Millions of children worldwide face the daily challenge of living with diabetes, and that includes going to school. Misconceptions exist throughout school communities globally, with many children facing discrimination for having diabetes and having to face remarks like these from other school children such as “diabetes is contagious” and “we shouldn’t play with someone with diabetes".
“I have a sister who has diabetes. She hasn’t gone to school for two months because she is scared,” said Laxmi, a student from India.
To dispel these groundless fears and create an informed, supportive school community, Sanofi and the International Diabetes Federation (IDF), launched the Kids and Diabetes in School (KiDS) program to develop better understanding of type 1 and type 2 diabetes among children, teachers, school nurses and parents. Since its launch in 2013, the program has reached 345 schools across Brazil, India, United Arab Emirates, Pakistan, Poland, Hungary, Japan and Egypt, and is about to kick off as a pilot program in Argentina.
“When I conducted awareness sessions with parents, I realized that there is immense need to educate parents about type 1 diabetes, because in our society there is a strong perception that diabetes is the disease of adults,” said Danish Tariq, Medical Manager, Sanofi Pakistan.
The program has had a positive impact on the children, who have become more open to supporting their classmates when they inject themselves with insulin and are less afraid of injections themselves.
Students have also been inspired by the program to develop healthy eating habits. When students in one Polish community realized that their friend with type 1 diabetes could only eat a hamburger once a year, it made them think twice about what they were eating for lunch every day.
“When we launched KiDs in India, we had an eight-year-old boy tell us about his grandfather who had diabetes and still ate lots of chocolate. This boy has read about the different type of diabetes, hypo- and hyperglycemia, healthy habits and the side effects of diabetes non-compliance in the KiDS cartoon book and he wanted to hide his grandfather’s chocolate. This really brought to life the impact that KiDS can have on children and their surrounding communities,” said Maeva Germe, Medical Director, Global Scientific Engagement and Communication at Sanofi.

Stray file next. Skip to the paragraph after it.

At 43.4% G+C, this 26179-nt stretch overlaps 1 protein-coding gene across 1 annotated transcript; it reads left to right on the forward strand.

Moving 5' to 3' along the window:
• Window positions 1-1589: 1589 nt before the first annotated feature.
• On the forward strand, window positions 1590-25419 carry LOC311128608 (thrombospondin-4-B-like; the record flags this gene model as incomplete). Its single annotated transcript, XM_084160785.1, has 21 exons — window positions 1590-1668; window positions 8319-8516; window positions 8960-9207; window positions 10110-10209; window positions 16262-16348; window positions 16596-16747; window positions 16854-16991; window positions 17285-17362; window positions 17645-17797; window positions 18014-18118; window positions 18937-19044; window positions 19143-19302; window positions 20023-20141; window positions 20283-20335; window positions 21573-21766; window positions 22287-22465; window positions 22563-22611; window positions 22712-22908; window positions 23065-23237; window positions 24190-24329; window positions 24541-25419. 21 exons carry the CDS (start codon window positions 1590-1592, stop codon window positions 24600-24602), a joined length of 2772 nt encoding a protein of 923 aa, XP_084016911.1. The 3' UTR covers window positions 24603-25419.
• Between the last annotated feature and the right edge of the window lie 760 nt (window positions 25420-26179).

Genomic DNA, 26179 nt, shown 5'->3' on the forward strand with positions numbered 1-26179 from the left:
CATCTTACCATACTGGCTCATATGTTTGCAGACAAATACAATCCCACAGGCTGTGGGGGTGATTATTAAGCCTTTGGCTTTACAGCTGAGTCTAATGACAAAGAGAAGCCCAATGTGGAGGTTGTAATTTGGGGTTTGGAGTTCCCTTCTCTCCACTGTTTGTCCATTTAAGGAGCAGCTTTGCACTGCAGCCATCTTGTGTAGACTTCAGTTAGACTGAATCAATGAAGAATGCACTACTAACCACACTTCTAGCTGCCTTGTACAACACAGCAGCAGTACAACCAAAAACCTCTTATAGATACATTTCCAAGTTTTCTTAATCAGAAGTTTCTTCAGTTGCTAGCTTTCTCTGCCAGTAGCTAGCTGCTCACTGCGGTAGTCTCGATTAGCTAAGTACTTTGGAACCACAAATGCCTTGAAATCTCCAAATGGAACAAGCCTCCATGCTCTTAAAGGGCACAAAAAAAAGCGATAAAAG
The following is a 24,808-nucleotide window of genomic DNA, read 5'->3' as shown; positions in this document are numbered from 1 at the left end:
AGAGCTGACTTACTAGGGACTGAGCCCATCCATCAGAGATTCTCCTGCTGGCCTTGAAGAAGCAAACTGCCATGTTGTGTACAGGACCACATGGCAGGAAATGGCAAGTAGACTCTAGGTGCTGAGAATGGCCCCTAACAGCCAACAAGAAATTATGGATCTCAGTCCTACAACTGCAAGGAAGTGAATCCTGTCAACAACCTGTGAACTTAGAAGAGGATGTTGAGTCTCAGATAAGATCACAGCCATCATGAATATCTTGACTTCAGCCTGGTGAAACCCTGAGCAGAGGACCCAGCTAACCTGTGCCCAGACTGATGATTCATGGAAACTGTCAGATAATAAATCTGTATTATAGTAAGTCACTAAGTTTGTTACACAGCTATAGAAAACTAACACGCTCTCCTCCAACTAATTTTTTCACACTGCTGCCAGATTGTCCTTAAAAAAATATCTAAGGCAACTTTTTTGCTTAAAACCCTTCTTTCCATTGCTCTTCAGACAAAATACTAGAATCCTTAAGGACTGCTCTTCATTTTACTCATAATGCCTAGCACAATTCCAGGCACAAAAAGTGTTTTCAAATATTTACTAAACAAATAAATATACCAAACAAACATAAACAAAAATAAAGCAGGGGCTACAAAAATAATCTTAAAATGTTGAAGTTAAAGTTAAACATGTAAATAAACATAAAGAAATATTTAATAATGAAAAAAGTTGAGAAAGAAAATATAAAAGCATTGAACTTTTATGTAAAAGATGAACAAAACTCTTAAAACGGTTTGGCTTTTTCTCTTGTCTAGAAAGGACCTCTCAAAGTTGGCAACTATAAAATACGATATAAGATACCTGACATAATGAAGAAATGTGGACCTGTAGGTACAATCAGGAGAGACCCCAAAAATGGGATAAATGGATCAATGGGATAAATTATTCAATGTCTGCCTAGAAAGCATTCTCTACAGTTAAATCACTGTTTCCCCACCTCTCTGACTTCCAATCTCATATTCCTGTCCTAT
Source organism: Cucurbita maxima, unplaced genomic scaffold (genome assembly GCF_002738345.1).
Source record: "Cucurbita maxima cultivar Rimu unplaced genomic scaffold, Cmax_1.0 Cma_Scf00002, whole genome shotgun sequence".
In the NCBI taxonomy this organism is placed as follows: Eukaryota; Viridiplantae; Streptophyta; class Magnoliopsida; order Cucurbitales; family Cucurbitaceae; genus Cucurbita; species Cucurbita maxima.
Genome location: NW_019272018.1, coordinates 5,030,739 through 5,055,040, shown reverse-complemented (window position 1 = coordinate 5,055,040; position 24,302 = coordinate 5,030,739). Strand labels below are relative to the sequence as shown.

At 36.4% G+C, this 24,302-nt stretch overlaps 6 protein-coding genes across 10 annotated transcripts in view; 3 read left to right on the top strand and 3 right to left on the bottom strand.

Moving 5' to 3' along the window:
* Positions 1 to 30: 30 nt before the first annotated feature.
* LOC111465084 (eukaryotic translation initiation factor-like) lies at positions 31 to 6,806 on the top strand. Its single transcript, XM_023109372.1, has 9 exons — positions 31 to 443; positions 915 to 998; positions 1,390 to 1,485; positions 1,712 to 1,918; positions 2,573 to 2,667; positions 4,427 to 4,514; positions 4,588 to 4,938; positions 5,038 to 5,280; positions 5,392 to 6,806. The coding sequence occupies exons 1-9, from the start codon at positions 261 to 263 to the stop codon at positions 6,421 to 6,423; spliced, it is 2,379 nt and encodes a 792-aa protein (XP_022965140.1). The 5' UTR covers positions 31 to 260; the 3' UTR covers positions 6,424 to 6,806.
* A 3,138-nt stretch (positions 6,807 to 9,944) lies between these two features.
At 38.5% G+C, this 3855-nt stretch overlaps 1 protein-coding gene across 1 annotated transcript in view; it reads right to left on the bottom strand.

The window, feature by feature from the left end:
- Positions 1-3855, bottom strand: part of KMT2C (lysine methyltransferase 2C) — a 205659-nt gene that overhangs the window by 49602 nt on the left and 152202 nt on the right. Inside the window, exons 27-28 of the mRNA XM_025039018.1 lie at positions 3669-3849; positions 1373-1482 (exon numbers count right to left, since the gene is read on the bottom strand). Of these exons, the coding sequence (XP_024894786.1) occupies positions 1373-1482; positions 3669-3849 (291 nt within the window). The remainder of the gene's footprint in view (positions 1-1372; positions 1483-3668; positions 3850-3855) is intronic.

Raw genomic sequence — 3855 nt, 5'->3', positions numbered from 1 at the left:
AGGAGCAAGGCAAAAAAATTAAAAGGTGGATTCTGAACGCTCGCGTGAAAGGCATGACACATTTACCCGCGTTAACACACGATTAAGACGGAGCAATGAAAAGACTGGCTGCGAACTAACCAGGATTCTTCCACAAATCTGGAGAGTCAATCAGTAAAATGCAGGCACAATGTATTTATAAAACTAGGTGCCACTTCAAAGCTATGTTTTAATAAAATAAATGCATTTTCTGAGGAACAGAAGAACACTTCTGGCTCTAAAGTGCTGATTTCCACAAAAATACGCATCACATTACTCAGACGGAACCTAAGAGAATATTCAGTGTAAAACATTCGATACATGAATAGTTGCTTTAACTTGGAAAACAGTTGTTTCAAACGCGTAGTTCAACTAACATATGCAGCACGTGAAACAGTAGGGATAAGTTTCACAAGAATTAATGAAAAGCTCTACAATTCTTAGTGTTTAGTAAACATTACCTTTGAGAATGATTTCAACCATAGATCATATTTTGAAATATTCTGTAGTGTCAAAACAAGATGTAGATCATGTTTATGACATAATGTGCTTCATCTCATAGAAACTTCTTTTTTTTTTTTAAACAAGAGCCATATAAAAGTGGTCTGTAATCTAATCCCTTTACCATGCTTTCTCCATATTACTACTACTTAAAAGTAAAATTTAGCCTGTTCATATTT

The main education material used to conduct awareness sessions and provided to communities includes the KiDS Diabetes Information Pack, the KiDS Educational Guide on Nutrition and Diabetes in Schools and the NutriQuiz, materials that are adapted to various socio-cultural environments and available in a variety of languages.
“The KiDS project stresses the importance of diabetes education from an early age. It aims to educate school staff, parents and children on type 1 diabetes and raise awareness of the need to prevent type 2 diabetes. We call on all government bodies responsible for health and education to introduce the material we have produced into their school curricula,” said Delphine Sartiaux, IDF Senior Partnership Manager.
“Collaborating on the KiDS program has been a memorable experience for me. To be able to inspire and create an impact on the diabetes ecosystem in a metropolitan city like Karachi, by engaging with young and eager minds willing to lend their ears, and seeing those tiny arms go flying up in the air when it came to the education session felt very gratifying,” said Dr Manahil Jeoffrey, trainer and doctor with KiDS in Pakistan.